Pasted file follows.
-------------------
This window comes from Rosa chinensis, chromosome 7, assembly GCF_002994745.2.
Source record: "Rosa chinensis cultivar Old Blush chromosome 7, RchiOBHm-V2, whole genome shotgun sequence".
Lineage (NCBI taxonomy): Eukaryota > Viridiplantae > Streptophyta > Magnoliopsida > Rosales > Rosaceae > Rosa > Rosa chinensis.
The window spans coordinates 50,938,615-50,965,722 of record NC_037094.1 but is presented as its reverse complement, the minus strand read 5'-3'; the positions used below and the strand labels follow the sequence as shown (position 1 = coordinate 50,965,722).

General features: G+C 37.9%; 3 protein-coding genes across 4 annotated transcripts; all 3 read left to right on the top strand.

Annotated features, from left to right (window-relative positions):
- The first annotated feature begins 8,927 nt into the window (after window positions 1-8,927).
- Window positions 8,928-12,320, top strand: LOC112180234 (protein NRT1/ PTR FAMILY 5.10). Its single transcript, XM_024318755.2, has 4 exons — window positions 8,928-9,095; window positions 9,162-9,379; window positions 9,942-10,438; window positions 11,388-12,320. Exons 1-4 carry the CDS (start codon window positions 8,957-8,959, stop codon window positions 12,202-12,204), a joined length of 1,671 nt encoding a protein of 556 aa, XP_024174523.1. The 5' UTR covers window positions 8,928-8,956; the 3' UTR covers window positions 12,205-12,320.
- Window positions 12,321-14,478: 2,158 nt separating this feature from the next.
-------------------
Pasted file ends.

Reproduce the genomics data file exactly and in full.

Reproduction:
This window comes from Rosa chinensis, chromosome 7, assembly GCF_002994745.2.
Source record: "Rosa chinensis cultivar Old Blush chromosome 7, RchiOBHm-V2, whole genome shotgun sequence".
Lineage (NCBI taxonomy): Eukaryota > Viridiplantae > Streptophyta > Magnoliopsida > Rosales > Rosaceae > Rosa > Rosa chinensis.
The window spans coordinates 50,938,615-50,965,722 of record NC_037094.1 but is presented as its reverse complement, the minus strand read 5'-3'; the positions used below and the strand labels follow the sequence as shown (position 1 = coordinate 50,965,722).

General features: G+C 37.9%; 3 protein-coding genes across 4 annotated transcripts; all 3 read left to right on the top strand.

Annotated features, from left to right (window-relative positions):
- The first annotated feature begins 8,927 nt into the window (after window positions 1-8,927).
- Window positions 8,928-12,320, top strand: LOC112180234 (protein NRT1/ PTR FAMILY 5.10). Its single transcript, XM_024318755.2, has 4 exons — window positions 8,928-9,095; window positions 9,162-9,379; window positions 9,942-10,438; window positions 11,388-12,320. Exons 1-4 carry the CDS (start codon window positions 8,957-8,959, stop codon window positions 12,202-12,204), a joined length of 1,671 nt encoding a protein of 556 aa, XP_024174523.1. The 5' UTR covers window positions 8,928-8,956; the 3' UTR covers window positions 12,205-12,320.
- Window positions 12,321-14,478: 2,158 nt separating this feature from the next.